In the words of Stephen Morse (Morse, P. 282), Kelly (Kelly, 1991), Anand and Sen (Anand and Sen, 1994), Dowrick (Dowrick, 1996), Moldan (Moldan, 1997) and Ogwang, T. (Ogwang, 2000) considered HDI as “an attempt to move the development debate beyond the domain of economic indicators such as gross national product (GNP) and gross domestic product (GDP) by incorporating elements for education and health.” In 1990, the United Nations Development Program (UNDP) transformed the landscape of development theory, measurement, and policy with the publication of its first annual Human Development Report (HDR) and the introduction of the Human Development Index. HDR 1990 presented the concept of “human development” as progress towards greater human well-being, and provided country-level data for a wide range of well-being indicators. (Elizabeth, 2007, P. 3)

“Since human beings are both the means and the end of development, a composite index must capture both these aspects. This Report carries forward the search for a more appropriate index by suggesting an index that captures the three essential components of human life -longevity, knowledge and basic income for a decent living standard. Longevity and knowledge refer to the formation of human capabilities, and income is a proxy measure for the choices people have in putting their capabilities to use.” (UNDP 1990: P. 14)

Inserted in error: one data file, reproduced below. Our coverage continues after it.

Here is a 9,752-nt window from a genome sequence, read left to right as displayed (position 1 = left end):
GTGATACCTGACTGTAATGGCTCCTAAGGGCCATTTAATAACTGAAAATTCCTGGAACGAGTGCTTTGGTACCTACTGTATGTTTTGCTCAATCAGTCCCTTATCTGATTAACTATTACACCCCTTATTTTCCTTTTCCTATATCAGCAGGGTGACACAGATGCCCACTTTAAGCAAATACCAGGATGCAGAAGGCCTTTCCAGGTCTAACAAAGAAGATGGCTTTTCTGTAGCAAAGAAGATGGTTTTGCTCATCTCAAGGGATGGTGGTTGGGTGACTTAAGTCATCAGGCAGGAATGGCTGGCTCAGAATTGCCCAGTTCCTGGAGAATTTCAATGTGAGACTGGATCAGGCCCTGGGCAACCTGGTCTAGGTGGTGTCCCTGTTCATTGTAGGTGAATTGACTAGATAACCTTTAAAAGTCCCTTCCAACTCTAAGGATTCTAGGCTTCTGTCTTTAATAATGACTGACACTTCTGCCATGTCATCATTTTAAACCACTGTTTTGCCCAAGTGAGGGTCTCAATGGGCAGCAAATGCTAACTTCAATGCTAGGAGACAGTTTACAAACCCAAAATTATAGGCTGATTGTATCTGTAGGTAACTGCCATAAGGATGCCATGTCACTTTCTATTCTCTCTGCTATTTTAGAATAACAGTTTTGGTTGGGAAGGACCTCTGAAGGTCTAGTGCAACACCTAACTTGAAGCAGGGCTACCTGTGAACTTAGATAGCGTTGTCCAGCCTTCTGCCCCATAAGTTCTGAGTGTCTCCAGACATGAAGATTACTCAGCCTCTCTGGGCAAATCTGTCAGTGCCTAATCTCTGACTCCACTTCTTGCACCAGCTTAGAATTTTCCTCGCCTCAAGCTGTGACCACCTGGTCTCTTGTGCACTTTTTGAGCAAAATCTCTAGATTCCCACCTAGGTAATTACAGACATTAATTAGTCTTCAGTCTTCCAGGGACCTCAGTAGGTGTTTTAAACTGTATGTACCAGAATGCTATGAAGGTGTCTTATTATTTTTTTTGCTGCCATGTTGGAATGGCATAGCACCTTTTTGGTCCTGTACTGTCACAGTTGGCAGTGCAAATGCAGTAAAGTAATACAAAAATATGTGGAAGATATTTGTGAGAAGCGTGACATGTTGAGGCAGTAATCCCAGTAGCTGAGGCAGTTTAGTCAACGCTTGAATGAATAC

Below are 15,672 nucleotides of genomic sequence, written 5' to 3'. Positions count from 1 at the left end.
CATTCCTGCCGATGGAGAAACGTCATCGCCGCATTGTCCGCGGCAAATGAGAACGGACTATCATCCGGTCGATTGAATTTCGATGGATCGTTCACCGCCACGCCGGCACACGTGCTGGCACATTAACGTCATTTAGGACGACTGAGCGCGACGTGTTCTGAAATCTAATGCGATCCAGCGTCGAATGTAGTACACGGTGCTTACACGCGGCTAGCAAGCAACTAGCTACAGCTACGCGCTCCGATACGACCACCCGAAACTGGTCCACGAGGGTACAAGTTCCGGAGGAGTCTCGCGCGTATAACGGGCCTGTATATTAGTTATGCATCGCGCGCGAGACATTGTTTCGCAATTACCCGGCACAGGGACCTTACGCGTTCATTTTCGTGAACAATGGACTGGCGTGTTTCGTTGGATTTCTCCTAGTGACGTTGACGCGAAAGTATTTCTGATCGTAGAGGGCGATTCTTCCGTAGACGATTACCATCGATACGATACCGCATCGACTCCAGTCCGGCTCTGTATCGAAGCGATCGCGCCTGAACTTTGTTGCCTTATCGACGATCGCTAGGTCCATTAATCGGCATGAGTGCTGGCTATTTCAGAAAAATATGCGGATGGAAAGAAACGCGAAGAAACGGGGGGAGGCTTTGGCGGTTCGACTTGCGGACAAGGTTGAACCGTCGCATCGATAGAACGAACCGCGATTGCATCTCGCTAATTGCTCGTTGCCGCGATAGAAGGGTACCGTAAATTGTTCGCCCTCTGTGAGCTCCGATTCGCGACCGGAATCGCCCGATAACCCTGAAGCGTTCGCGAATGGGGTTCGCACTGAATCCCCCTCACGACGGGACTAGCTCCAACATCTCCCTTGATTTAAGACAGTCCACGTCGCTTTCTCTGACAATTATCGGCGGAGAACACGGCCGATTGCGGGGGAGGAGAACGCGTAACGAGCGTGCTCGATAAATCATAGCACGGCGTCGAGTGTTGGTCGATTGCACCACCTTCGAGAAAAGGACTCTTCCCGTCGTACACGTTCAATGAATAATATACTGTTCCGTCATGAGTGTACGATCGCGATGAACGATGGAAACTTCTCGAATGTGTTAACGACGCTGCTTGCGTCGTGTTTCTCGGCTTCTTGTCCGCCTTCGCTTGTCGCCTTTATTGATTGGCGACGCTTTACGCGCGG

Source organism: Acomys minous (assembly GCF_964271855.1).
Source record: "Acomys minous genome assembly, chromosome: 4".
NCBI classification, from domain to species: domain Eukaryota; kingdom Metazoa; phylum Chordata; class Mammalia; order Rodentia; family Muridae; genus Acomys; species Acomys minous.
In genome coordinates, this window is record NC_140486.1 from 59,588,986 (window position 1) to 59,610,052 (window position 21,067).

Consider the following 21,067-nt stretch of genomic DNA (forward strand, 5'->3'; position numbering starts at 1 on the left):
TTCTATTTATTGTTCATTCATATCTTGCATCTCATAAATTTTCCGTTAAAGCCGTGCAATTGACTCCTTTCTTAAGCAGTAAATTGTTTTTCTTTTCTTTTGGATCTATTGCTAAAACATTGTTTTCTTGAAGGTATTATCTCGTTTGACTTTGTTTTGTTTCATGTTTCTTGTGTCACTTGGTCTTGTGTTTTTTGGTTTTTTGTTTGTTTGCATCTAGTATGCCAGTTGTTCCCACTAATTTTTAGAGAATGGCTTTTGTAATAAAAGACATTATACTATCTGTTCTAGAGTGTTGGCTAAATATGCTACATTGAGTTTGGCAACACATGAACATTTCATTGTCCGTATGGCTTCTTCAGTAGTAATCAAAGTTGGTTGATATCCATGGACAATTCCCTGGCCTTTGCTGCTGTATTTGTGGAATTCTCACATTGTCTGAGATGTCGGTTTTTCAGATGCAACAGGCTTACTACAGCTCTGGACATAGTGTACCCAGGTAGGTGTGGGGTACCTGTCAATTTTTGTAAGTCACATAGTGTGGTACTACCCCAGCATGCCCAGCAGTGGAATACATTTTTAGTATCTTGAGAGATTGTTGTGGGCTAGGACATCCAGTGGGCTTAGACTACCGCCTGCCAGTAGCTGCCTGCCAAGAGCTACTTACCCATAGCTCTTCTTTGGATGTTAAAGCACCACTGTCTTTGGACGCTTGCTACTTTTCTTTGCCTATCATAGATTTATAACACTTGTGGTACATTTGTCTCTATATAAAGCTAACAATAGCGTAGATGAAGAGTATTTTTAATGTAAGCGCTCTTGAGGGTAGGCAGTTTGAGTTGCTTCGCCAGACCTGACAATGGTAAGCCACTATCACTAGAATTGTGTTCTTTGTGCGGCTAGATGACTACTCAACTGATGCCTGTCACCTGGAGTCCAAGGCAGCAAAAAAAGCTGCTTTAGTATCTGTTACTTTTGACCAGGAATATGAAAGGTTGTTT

Various studies have shown the controversies about the use of indicators for measuring Human Development. The criticism about application of such indicators calls for a new approach to HDI. Even UNDP has been changing the framework from time to time. It is needless to say that proper measurement would help evolve strategies in the right direction for Human Development at the global level. Since the development work is mainly taken for enhancing human development in a sustainable manner, we need a measure that can effectively monitor progress toward this objective as well as help to evolve appropriate strategies.

The new measure, therefore, must be such that it is capable of measuring the impact of all (or most of) those determinants of development which are either essential for enlarging people’s choices or the presence and/or excess of which restricts people’s choices.

Expanding Indicators for Measurement

The main three factors – Longevity, Education, and Income are being considered as Indicators for Human Development. But, there are large number of factors and indicators which directly or indirectly affect human development. At the same time, there are factors which, in the present day situation, have bearing on human development but are not considered in the measurement. Therefore following factors are presented which are necessary for enlarging people’s choices or known for their positive or negative impact on human development.

1. Income

Income growth clearly strikes one as the main contributor to directly increasing the capabilities of individuals and consequently the human development of a nation since it encapsulates the economy’s command over resources (Sen, 2000). GDP is an important instrument for achieving a wide range of capabilities. The inclusion of economic indicator(s), such as per capita income or GDP of an economy, in composite human development indices is generally explained on the ground that they are indirect but good measures of other valued attainments (NHDR, 2001, P.32).